Direct Marketing impacts of proposed Safe Food for Canadians regulations

April 18, 2017
Richard Arsenault, Executive Director
Domestic Food Safety Systems and Meat Hygiene Directorate
Canadian Food Inspection Agency
1400 Merivale Road, Tower 1
Ottawa, ON K1A 0Y9
Email: mailto:CFIA-Modernisation-ACIA@inspection.gc.ca

Dear Mr. Arsenault:

Re: Consultation on Safe Food for Canadians Act proposed regulations

The Safe Food for Canadians regulations, as they are currently proposed per notice in Canada Gazette, Part I, Vol. 151, No. 3 — January 21, 2017, greatly increases the regulatory burden through the requirement and cost of a Preventive Control Plan (PCP) for farmers selling direct-to-market (directly to consumers or end users such as restaurants) across provincial boundaries.

Due to the existing high degree of transparency, ease of traceability, and close relationships inherent in the direct-to-market model of farming, farmers in this sector are very aware of the business loss they would face in the disastrous event of a food safety situation. Therefore, they already prioritize food safety for their customers, with whom they interact face-to-face on a regular basis.

The direct-to-market model of food access and farm marketing is different from how much of Canadian food production and distribution is managed. The proposed Safe Food for Canadians regulations may streamline regulations for many agricultural sectors, but they create significant obstacles for direct-to-market farms.

We would like to recommend a change to the proposed Safe Food for Canadians Act regulations: to exempt all direct-to- market interprovincial sales and let them continue to be regulated as per the legislation in the sold-in province.

While an exemption is proposed for farms with gross sales of $30,000 or less per year, this threshold has little to do with achieving food safety outcomes and arbitrarily affects farms regardless of other factors such as number of kilometres travelled, marketing type, product raised, physical size of farm, or number of employees.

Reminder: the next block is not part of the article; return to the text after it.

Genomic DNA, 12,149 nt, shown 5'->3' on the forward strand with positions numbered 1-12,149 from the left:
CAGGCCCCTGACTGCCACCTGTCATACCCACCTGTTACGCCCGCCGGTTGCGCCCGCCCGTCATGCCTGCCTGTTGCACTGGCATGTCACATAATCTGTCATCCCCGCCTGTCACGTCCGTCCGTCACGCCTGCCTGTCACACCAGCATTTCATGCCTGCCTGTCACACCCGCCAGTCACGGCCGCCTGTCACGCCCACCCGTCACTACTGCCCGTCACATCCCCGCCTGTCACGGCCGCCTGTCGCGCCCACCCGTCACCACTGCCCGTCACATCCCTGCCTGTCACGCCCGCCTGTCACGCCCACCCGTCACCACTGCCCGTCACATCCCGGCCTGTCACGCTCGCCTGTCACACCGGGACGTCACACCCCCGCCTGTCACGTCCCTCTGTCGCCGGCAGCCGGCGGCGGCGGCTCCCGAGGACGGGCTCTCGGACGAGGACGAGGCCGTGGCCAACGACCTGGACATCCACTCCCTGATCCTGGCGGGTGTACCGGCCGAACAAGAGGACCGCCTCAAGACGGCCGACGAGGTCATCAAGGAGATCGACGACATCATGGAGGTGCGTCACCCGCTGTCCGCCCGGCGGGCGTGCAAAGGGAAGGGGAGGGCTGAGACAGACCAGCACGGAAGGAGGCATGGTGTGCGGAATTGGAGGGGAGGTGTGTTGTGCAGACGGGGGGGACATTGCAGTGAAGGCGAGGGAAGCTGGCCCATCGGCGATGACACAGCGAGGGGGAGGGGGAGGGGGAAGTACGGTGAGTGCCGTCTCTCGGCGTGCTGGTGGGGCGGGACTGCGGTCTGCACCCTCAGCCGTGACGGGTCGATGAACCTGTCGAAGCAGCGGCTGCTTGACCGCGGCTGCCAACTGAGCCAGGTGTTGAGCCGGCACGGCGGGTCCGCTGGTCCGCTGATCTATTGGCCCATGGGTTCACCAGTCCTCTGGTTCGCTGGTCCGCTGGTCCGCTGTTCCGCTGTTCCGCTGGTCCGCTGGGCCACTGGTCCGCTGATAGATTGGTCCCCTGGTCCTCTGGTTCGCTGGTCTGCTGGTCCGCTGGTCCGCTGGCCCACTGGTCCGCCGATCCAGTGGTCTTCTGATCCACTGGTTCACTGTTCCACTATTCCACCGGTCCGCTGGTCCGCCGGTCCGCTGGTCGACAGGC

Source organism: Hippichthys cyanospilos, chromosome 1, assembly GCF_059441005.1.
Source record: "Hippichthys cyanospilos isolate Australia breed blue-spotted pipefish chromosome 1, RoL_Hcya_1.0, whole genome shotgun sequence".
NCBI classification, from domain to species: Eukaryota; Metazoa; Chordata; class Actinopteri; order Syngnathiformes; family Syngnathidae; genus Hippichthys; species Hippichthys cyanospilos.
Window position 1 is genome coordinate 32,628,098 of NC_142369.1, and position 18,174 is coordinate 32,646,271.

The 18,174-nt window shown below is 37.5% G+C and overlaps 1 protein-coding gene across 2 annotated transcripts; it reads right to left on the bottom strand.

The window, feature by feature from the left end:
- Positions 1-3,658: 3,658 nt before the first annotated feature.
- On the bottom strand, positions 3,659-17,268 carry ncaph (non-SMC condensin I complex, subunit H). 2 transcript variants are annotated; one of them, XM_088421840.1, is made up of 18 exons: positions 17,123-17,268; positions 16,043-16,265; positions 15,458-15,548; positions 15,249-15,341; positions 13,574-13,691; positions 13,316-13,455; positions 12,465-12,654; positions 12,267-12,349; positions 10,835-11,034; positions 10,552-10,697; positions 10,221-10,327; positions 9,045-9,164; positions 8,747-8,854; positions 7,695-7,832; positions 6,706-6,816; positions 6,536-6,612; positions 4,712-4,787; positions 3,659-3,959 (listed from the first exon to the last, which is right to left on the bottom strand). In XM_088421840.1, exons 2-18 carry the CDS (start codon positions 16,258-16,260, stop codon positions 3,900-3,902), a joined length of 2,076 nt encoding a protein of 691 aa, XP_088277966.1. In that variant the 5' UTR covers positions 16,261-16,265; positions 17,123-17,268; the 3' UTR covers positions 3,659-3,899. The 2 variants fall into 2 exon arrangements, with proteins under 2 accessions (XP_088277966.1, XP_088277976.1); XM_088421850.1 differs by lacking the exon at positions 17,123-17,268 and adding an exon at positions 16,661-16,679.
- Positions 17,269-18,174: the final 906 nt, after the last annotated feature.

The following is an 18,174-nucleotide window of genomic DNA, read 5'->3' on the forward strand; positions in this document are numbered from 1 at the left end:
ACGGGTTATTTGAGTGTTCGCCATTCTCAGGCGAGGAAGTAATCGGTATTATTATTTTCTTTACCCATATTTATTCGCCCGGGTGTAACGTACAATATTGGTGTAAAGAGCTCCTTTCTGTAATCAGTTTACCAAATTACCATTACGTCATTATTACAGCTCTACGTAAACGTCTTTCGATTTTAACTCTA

To define a “small farm” is a very challenging task, as both gross farm sales and physical acreage of a “small” farm is greatly affected by the product(s) raised. What is clear is that once expenses are deducted, not many farmers could make a liveable income with annual gross product sales of less than $30,000.

A goal of many farmers across Canada is to be able to move from being part-time farmers to making their full-time income from their farm.

For any farm that sells its produce directly to local consumers who just happen to be located across a provincial boundary, complying with the proposed regulations would add yearly expenses of approximately $6, 370, as is directly stated in the Safe Foods for Canadians Act Regulations regulatory analysis. This extra cost puts direct-to-market farmers whose local market crosses provincial borders at a great competitive disadvantage in relation to similar farmers who don’t need to cross a provincial border in order to pursue their livelihood.

In Canada, we have a rich diversity of communities, and not all of them fall neatly within provincial borders. Our nation’s capital is a great example of this, with much of its fresh, local produce supplied from the Quebec side of the Ottawa River. Our smaller provinces located in Atlantic Canada are another great example of communities that straddle provincial barriers (each province has examples of these border communities). In fact, there are many examples of Canadians from all sectors of employment, not only farmers, who cross a provincial border in order to provide for their family’s livelihood.

These proposed regulations, as they are, could very strongly and negatively impact the livelihoods of locally-based, direct-to-market farmers, potentially putting them out of business, in a time when our rural economies need more support than ever.

While we can all support the idea that safe food is a necessity for Canadians, equitable access to fresh local food should also be a top priority. Farmers who sell locally and directly to the public (rather than through wholesalers and distributors or major grocery store chains) are meeting a growing desire of Canadians who want to know where their food is coming from and to develop relationships and trust in the people who produce their food. Through direct sales, the public interacts with growers – a powerful way to build public trust in Canadian food and agriculture.

Please consider the negative impact these regulations would have on direct-to-market farms — and in turn our rural economies — and amend them to exempt all direct-to-market interprovincial sales and allow them continue being regulated as per the legislation in the sold-in province.

Respectfully submitted by,

The Direct Marketing Committee, National Farmers Union

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